Lessons from Katrina: How FEMA learned to focus its disaster messages

The government disaster-assistance agency had a busy summer responding to hurricanes in the Southeast and Texas and wildfires in the West. Here's how it's changed communications strategy in the past dozen years.

FEMA’s reputation is a far cry from where it was after the agency dropped the ball in response to Hurricane Katrina in 2005.

Amid this year’s very active hurricane and fire season, people all over the country are looking to the Federal Emergency Management Agency for aid and guidance after a disaster.

"[Throughout] the history of FEMA, people either love it or they hate it," says Susan Phalen, director of the office of external affairs at the agency. "It’s easy to hate it in the middle of a disaster when you're seeing everything you own strewn across the lawn and where you go to work isn't standing anymore. It's easy to get frustrated when a disaster strikes."

FEMA was especially busy this summer, with three powerful hurricanes hitting Texas, Florida, Puerto Rico, and the U.S. Virgin Islands and wildfires spreading across California, Oregon, and Montana. Its primary communications goal was to ensure that stakeholders from Congress to the media to local officials and members of the public are getting the same message.

The agency takes its messaging direction from people on the ground, such as mayors, governors, or local authorities, who know a region best and can assess what their constituents need. This avoids FEMA appearing to be the "3,000-mile screwdriver coming from Washington saying you have to do this," explains Phalen.

The agency then acts as an amplifier, spreading that message to other audiences, including Congress, government departments and agencies, the press, the public, and the private sector.

"The way we coordinate our messaging strategy is so that everybody who communicates to those external audiences is speaking with one voice," Phalen says. "How we’re communicating with Congress is no different than how we’re communicating with the private sector or with the governor or with the press."

One lesson learned from Katrina was to increase the access of the press to FEMA employees, a strategy the agency uses to reach the public. Prior to the 2005 hurricane that devastated New Orleans, there were few people at FEMA cleared to speak with the media, which Phalen recalls creating a bottleneck of information about the hurricane.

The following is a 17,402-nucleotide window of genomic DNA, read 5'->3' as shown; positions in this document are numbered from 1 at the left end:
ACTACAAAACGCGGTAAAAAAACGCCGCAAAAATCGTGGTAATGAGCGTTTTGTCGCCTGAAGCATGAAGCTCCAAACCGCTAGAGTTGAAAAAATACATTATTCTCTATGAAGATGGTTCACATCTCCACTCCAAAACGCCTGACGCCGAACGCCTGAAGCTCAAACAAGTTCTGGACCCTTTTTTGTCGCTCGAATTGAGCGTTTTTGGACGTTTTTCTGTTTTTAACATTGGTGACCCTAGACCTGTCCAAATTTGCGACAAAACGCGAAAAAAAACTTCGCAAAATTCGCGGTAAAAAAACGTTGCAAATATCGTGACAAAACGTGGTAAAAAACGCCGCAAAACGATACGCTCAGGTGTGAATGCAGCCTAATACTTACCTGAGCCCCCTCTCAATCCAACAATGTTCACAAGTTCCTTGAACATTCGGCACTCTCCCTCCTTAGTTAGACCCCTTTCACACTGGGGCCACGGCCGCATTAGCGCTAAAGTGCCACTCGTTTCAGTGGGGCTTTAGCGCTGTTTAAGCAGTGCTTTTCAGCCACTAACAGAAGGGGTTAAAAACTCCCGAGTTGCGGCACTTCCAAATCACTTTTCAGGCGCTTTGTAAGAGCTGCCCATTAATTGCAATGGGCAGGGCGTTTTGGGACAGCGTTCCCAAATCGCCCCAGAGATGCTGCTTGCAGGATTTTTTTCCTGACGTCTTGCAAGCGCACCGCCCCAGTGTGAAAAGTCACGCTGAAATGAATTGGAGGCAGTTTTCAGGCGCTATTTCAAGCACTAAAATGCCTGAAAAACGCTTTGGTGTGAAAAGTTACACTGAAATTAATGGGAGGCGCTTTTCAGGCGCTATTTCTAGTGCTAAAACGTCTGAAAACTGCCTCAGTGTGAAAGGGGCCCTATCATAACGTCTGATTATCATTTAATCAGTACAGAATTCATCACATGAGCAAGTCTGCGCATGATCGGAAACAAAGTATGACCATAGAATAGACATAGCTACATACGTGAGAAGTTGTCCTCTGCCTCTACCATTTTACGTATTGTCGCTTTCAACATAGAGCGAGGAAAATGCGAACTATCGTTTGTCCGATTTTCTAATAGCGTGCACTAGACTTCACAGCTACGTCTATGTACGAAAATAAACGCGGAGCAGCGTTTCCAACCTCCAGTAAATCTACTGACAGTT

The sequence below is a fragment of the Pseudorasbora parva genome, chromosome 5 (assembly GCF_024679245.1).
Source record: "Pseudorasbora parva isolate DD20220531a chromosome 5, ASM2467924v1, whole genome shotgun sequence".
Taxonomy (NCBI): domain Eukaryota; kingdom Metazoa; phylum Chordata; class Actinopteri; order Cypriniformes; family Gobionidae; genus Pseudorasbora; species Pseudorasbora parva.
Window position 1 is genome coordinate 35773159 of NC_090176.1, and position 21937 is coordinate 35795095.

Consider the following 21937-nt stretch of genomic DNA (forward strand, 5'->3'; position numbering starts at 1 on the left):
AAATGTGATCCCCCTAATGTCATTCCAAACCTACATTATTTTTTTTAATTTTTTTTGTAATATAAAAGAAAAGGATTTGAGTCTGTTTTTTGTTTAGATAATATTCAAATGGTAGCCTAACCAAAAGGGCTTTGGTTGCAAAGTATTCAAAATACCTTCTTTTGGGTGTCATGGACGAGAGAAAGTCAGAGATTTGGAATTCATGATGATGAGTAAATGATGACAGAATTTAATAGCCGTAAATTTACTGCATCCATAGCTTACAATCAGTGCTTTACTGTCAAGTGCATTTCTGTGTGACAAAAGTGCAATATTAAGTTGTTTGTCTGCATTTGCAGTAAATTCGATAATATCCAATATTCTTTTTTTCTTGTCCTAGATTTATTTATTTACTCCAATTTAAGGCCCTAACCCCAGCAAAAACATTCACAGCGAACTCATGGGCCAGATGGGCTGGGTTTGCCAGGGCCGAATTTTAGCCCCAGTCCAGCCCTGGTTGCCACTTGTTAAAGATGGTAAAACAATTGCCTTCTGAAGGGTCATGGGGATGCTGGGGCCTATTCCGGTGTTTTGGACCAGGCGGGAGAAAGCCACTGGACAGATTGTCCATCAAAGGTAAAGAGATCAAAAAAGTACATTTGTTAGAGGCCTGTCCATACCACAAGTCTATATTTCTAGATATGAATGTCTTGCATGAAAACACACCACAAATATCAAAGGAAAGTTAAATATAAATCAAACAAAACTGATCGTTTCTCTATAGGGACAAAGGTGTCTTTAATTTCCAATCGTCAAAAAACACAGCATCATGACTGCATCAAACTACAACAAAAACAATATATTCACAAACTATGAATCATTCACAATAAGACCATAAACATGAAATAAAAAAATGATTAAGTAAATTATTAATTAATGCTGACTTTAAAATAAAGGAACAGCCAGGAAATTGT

"So much of how FEMA can be successful during disasters is by being 100% transparent and upfront with how they’re responding," says Kendra Barkoff, consultant at SKDKnickerbocker and onetime press secretary for former Vice President Joe Biden. "When you’re feeling helpless, it instills confidence that your government is on top of it."

In the decade-plus since, the agency has trained each employee to speak with the media, creating a more accessible flow of information during a crisis. "That has turned a garden hose of information into a firehose of information," Phalen says. "A lot of more information is available to the public sheerly because of the number of people [at FEMA] who are able to talk about what they do."

The organization also uses a spate of media types to spread information during a disaster like a hurricane. A simple fact like knowing when it’s safe to return home after a storm can stop people from going back too soon and ending up in danger. FEMA distributes its message on channels including TV, radio, online, and social media, depending on how residents of a region get their news.

"The best practices for any situation are to make sure the information that is available is known and available to people who are going to be in the area affected by the disaster using social medi and using apps," said Susan Lagana, MD in Burson-Marsteller’s crisis and public affairs practice. "There are so many different methods and ways to communicate now, and FEMA is taking advantage of all of those leading up to a disaster."

In a disaster such as a hurricane, FEMA often leans not on 21st century technologies but on the radio. Widespread power outages, like in Puerto Rico after Hurricane Maria, can knock out access to channels like social media, TV, or other digital media. That’s the reason each emergency kit checklist includes a battery powered radio. Another challenge is getting people to take a message like an evacuation order seriously.

"It’s very easy for people who are used to hurricanes coming through their neighborhood every year to say, ‘I’ve never lost power before, I’ve never lost water, I think I’ll be fine,’" Phalen says. "But sometimes ratcheting up through the federal government the importance and severity of the storm causes people to listen more aggressively and make smarter decisions that could be lifesaving."

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